Volvo PV444 – the “little Volvo” turns 70
When the PV444 was unveiled in September 1944, work to develop the model had only been going on for a couple of years. Around 40 designers were working on developing the new car.
A full scale wooden model was built and painted black, with silver paint denoting where there were meant to be windows. It was completed in March 1944 and shown to Volvo’s founders Assar Gabrielsson and Gustaf Larson. After having looked at the car for a short time, both gentlemen took a decision that would affect Volvo’s entire future as a car manufacturer – the car would be built.
The Volvo PV444 was the start and the symbol for the new Volvo after the Second World War, and marked the start of its export drive to the USA. 1 September will mark the 70th anniversary of its première in royal presence.
On 1 September 1944 an exhibition opened that would become very important for the development of Volvo. The location was the newly built Royal Tennis Hall in Stockholm.
Out in the world the Second World War was still going on. But Volvo was looking ahead to the peace that would come shortly. The exhibition was to show what the then 18 year old company had done previously, what they were producing at the time, and what the public could expect when peace came.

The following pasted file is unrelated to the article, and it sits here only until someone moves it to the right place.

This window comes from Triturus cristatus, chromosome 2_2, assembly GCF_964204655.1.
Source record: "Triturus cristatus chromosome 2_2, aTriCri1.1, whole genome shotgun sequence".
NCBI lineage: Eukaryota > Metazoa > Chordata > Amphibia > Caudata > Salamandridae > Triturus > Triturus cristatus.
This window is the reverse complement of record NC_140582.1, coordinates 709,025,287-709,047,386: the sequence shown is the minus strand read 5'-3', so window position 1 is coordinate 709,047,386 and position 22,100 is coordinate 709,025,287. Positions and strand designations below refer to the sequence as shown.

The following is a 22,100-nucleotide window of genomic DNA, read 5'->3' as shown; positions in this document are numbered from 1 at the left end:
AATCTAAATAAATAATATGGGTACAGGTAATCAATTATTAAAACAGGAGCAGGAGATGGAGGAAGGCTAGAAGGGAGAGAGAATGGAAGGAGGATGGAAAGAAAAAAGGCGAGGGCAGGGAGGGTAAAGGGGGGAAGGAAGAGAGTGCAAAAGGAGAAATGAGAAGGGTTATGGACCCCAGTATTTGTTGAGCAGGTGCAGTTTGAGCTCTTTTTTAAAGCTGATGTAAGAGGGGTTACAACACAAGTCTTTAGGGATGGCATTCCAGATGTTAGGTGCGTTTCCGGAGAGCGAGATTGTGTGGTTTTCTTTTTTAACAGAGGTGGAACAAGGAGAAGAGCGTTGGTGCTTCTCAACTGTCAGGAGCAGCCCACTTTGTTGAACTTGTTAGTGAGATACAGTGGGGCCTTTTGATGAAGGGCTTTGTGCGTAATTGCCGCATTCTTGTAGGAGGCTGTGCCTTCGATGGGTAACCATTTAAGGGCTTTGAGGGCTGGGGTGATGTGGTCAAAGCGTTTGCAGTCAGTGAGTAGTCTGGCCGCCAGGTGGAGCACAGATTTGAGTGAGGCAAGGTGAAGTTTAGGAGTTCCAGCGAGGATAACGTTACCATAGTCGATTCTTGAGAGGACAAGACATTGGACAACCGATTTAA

The exhibition covered the entire Volvo Group and visitors got to see everything from a tank to hole grinding machines – and two new Volvo cars: The PV60 and the PV444. They were called “Volvo’s doves of peace” in Volvo’s customer magazine, Ratten.
The PV60 was a pre-war design meant to have premièred in 1940, but when the Second World War broke out the plans were scrapped because production of civilian cars by Volvo practically ceased.
The big star at the exhibition at the Royal Tennis Hall was, without a doubt, the “little Volvo”, the PV444. Visitors stood on several levels to catch a glimpse of the car. What they got to see was a prototype that could not even run.
Source: Volvo Cars.